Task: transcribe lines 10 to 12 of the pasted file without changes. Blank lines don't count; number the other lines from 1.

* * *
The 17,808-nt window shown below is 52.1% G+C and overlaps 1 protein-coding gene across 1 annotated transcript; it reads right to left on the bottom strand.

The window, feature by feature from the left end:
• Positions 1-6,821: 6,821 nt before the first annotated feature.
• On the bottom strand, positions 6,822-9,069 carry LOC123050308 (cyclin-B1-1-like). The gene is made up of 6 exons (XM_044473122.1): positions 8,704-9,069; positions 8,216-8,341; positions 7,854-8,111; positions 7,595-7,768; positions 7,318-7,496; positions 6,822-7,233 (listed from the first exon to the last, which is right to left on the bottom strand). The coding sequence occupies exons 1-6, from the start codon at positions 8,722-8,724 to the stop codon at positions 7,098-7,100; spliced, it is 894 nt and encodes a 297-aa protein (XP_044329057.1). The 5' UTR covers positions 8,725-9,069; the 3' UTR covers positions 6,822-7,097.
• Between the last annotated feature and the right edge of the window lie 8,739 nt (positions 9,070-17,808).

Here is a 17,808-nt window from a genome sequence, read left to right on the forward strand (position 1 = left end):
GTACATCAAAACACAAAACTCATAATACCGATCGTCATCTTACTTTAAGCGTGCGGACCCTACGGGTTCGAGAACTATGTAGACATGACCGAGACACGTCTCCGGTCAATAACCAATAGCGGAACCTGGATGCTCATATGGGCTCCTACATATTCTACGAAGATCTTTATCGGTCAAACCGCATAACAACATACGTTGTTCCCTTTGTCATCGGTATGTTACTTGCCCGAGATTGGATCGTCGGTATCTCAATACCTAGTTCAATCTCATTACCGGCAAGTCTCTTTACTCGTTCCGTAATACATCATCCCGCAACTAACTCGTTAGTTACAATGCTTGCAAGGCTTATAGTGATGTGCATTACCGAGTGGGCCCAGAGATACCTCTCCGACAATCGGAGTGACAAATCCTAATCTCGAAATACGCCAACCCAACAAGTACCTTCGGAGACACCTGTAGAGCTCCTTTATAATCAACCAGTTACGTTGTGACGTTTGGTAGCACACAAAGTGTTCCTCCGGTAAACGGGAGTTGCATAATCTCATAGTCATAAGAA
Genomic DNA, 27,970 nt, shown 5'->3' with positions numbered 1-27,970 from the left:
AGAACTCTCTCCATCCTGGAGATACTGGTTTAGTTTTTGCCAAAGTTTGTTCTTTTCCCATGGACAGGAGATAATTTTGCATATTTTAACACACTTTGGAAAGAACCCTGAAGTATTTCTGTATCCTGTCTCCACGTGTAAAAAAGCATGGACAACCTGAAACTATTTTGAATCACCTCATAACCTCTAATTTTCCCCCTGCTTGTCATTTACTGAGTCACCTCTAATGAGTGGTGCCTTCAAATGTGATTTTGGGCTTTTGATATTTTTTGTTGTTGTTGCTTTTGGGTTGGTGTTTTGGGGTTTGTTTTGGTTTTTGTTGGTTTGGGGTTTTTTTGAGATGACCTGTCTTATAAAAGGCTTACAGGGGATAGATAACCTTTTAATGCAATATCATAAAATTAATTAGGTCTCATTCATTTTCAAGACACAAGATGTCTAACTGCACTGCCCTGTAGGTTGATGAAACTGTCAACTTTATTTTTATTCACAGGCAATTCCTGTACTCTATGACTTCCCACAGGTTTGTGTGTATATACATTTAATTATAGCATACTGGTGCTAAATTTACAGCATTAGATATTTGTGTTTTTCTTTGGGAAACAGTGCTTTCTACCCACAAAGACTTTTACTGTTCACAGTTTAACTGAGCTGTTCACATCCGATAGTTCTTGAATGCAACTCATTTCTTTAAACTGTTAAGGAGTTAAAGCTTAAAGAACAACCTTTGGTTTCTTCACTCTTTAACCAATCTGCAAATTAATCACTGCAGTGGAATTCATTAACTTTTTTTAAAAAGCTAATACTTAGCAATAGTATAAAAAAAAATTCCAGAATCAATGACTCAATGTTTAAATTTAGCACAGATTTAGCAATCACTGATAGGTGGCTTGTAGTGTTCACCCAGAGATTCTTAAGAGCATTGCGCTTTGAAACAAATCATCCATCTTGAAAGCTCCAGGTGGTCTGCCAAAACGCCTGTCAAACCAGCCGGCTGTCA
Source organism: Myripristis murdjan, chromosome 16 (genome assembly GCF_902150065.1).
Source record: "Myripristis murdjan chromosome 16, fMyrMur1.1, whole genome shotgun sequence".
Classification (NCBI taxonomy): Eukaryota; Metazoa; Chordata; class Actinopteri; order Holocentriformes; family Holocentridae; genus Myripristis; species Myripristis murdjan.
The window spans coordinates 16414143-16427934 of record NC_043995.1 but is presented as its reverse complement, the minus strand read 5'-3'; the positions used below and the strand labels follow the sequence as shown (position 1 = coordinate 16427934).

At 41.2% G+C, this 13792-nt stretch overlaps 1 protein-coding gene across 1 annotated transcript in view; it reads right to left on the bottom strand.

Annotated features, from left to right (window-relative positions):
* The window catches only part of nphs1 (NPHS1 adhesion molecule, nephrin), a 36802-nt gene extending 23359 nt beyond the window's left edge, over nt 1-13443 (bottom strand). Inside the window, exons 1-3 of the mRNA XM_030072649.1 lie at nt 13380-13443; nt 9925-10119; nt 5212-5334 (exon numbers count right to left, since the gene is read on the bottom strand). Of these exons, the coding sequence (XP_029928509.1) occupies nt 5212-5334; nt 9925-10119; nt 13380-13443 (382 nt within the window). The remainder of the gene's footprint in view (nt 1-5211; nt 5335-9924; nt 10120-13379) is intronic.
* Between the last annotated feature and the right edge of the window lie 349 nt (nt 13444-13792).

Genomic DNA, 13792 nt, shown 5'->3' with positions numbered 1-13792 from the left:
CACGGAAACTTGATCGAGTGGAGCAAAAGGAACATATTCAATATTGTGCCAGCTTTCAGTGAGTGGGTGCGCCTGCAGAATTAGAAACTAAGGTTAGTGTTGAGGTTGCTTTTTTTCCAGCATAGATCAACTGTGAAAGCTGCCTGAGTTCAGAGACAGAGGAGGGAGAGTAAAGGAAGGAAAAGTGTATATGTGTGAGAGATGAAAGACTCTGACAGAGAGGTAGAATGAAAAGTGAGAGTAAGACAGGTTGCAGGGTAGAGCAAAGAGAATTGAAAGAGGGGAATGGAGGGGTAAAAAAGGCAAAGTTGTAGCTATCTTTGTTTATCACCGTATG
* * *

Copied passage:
Source organism: Myripristis murdjan, chromosome 16 (genome assembly GCF_902150065.1).
Source record: "Myripristis murdjan chromosome 16, fMyrMur1.1, whole genome shotgun sequence".
Classification (NCBI taxonomy): Eukaryota; Metazoa; Chordata; class Actinopteri; order Holocentriformes; family Holocentridae; genus Myripristis; species Myripristis murdjan.